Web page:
In an analysis produced for EE Times, Semicast Research has identified Infineon as the leading vendor overall for the combined automotive and industrial semiconductor market.
Semicast’s combined automotive and industrial semiconductor vendor share analysis ranks Infineon as the largest supplier in 2016, with an estimated market share of 8.3 percent, ahead of NXP with 7.9 percent. Completing the top five, Texas Instruments had 7.5 percent; STMicroelectronics was at 6.1 percent; and Renesas had 5.0 percent.
With sixth-placed Intel back on 3.1 percent, it can be seen that leadership for automotive and industrial semiconductors comes down to five vendors who are well ahead of the pack. This is a fragmented market with the top five vendors together taking about one-third of the total and the top ten collectively just under fifty percent.
Semicast estimates the combined automotive & industrial semiconductor market to have been worth $72.2 billion in 2016 and forecasts average growth of about seven percent a year to more than $100 billion in 2021.
Automotive and industrial are two quite different end markets, but from a semiconductor device perspective, they have much in common. This includes operation over an extended temperature range, operation in harsh environments, need for high product quality and reliability, guaranteed long life supply and compliance with tightly specified industry standards. So although the applications and customers in the automotive and industrial markets may be quite different, the expertise required to produce and supply semiconductors for these two markets is very similar.
Taken together, the automotive and industrial sectors represented only about one-fifth of the total semiconductor TAM in 2016, and much less than the computer, consumer and communications sectors. Combined with long development cycles and fragmented customer bases, many semiconductor companies have historically avoided both markets altogether and pursued opportunities elsewhere.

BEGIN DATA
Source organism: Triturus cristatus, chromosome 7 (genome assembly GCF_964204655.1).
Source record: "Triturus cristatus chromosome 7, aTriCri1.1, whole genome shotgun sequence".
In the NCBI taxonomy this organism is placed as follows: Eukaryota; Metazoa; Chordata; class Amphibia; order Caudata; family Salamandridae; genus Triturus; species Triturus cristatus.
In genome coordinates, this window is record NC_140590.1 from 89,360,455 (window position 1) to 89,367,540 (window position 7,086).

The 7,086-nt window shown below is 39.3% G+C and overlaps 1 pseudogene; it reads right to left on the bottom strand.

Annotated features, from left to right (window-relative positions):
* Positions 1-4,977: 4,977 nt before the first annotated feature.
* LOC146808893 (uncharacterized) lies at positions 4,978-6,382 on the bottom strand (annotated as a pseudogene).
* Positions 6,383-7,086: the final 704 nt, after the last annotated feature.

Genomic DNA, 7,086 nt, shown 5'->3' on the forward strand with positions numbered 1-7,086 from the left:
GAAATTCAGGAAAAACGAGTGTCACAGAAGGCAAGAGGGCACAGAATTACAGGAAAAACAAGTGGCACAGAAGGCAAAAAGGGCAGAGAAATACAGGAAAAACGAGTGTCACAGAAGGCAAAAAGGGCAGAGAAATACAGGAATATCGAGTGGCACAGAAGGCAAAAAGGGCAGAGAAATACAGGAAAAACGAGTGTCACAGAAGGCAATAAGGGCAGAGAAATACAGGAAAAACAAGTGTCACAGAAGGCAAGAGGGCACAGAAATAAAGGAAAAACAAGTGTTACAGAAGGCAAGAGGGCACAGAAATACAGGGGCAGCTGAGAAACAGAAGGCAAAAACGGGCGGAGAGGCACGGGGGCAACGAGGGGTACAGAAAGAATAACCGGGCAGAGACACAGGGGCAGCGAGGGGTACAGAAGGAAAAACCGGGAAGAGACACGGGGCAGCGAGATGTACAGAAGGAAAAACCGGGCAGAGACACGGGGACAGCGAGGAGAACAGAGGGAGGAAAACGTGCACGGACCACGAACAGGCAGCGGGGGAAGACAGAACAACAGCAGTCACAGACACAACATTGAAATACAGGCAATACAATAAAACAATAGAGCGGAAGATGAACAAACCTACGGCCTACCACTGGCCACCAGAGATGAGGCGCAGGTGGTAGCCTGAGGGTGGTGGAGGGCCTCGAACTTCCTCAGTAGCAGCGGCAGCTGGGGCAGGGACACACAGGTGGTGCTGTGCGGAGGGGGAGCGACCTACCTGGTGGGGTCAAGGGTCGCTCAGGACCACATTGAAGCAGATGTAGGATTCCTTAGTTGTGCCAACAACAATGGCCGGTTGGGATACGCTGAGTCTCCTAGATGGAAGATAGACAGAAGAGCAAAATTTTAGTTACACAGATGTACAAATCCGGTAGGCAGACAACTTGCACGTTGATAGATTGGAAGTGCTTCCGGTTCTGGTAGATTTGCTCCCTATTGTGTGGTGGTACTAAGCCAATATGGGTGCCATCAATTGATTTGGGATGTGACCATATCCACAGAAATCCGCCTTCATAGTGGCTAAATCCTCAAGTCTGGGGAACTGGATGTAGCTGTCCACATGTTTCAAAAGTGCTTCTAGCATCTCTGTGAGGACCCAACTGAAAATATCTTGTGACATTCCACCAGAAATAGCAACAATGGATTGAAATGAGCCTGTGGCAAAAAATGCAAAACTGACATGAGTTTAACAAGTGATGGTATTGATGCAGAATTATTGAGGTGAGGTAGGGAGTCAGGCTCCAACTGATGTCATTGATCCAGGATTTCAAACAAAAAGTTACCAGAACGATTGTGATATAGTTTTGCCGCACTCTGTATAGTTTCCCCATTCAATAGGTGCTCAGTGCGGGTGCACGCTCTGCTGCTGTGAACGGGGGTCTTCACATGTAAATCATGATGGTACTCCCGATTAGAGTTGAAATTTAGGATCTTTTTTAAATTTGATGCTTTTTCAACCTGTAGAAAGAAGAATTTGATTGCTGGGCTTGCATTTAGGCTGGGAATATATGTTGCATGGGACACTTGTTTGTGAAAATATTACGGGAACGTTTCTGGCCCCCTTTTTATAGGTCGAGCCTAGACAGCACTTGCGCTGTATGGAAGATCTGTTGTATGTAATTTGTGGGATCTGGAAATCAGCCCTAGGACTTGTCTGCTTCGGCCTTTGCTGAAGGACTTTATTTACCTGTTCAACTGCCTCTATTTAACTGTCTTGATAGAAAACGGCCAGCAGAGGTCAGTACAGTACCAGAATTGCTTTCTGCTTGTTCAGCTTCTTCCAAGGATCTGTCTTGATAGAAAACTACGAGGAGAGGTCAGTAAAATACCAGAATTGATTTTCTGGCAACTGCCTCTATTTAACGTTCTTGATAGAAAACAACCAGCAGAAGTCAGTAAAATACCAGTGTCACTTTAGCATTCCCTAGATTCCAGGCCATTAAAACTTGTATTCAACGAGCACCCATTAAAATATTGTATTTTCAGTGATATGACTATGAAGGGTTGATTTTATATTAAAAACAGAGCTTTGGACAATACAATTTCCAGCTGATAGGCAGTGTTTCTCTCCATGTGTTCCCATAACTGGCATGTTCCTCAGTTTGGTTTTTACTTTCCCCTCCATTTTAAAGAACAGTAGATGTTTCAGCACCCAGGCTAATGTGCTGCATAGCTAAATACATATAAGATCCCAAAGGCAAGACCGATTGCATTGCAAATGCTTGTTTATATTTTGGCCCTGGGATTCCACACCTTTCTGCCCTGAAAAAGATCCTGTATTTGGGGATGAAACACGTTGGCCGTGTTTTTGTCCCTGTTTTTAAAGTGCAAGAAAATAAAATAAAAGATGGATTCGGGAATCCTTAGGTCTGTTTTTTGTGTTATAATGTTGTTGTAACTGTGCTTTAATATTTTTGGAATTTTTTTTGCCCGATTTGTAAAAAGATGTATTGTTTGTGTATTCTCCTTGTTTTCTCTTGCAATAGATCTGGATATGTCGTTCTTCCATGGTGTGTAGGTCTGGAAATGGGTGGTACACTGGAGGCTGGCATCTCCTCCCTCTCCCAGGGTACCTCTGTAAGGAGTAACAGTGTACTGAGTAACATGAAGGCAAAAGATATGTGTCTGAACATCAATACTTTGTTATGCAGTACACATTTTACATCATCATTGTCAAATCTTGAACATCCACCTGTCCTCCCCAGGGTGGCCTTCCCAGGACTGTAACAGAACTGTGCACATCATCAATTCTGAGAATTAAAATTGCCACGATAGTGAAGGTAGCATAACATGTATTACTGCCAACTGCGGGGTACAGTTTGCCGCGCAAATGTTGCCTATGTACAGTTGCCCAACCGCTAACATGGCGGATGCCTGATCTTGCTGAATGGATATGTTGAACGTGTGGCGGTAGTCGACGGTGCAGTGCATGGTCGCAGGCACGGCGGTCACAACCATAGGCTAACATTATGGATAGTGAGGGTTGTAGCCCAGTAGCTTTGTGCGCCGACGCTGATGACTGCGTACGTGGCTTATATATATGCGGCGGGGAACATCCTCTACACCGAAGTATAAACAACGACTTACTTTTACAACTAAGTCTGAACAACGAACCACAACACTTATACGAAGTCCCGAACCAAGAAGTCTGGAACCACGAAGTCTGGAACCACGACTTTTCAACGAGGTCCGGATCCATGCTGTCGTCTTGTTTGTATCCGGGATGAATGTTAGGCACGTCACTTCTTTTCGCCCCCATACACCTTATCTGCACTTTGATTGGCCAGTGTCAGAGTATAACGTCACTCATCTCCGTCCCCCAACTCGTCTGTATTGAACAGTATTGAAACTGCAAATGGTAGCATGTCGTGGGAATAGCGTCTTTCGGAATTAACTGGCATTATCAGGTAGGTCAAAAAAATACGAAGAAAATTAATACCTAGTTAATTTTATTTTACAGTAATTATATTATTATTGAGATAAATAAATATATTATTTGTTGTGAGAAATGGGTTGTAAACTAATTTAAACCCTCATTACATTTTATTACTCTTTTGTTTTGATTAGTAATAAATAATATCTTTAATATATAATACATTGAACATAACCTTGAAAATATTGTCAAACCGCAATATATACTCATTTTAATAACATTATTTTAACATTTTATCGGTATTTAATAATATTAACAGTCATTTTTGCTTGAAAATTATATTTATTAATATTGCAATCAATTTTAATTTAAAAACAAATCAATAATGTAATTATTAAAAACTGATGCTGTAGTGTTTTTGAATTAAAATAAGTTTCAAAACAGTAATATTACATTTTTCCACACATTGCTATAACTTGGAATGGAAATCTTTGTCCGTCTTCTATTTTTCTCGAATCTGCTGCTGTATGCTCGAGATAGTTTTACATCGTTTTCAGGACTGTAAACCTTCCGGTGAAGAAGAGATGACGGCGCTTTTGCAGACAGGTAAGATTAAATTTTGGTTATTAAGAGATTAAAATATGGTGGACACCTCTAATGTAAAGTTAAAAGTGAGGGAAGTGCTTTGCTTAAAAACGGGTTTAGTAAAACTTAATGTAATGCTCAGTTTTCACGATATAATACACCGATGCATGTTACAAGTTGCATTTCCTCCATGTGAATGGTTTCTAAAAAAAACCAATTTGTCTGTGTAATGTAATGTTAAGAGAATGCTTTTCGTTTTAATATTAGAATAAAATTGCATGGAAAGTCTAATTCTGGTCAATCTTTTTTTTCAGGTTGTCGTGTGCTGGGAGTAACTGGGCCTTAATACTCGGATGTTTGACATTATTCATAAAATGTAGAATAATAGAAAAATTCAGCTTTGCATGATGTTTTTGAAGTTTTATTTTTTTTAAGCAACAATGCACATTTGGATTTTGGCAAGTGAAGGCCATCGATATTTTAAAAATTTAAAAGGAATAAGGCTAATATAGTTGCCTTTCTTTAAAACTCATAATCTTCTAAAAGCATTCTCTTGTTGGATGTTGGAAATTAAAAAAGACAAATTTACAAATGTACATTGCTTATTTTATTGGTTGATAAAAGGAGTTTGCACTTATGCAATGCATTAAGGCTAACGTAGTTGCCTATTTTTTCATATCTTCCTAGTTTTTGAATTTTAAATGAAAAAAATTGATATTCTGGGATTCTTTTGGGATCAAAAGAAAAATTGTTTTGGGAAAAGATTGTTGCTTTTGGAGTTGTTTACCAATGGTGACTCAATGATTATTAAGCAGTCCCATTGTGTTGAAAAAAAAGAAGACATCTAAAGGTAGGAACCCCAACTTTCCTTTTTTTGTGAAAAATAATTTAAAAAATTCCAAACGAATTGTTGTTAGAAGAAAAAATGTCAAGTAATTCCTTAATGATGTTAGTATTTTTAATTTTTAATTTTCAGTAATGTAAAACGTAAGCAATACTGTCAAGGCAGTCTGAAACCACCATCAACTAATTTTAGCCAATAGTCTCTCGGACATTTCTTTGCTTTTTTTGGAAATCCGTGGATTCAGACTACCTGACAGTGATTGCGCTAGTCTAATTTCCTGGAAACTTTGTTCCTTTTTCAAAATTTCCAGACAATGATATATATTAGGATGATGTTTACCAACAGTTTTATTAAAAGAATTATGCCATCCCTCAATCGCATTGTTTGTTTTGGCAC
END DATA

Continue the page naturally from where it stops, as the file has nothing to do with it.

However there are clear signs of changing dynamics. Suppliers are lining up to expand into the automotive and industrial markets, in pursuit of the riches promised by new and exciting technologies such as autonomous driving, artificial intelligence and of course IoT.
Intel’s $15 billion purchase of Mobileye for autonomous driving is the most potent example of this so far in 2017. Recently it has been pretty hard to find a major trade show or industry event without a keynote from Jen-Hsun Huang promoting Nvidia’s solutions for autonomous driving and AI.
Semicast sees parallels forming with the semiconductor industry of twenty years ago when everyone went prospecting for a slice of the market for cellphone and subsequently smartphone baseband processors. The golden nuggets of victory eventually concentrated into the hands of a very few winners such as Qualcomm and Mediatek, and red ink splashed over the balance sheets of pretty much everyone else.
The list of companies that started and then either divested or abandoned their baseband processor business includes Infineon, NXP, TI, STMicroelectronics and Renesas. These five semiconductor suppliers that each correctly identified cellphones as a way to lose them money, and automotive and industrial as a way to make it.
I think it was Mark Twain who said “he gold rush it is a good time to be in the pick and shovel business.” As the semiconductor industry heads for maturity, many vendors’ strategies are noticeably starting to split into those prospecting for the moonshots of autonomous driving, AI and VR and those seeking the dull but reliable pick-and-shovel business.
Companies such as Infineon that focus on automotive and industrial semiconductors may not be sexy, but history teaches us that dull and reliable can unearth the buried treasure too. Just ask Warren Buffett.
--Colin Barnden is principal analyst at Semicast Research (@semicast_res) and has covered the semiconductor industry for almost twenty five years. His focus is on the automotive and industrial sectors and he is clearly not dull because he drives a Toyota Prius.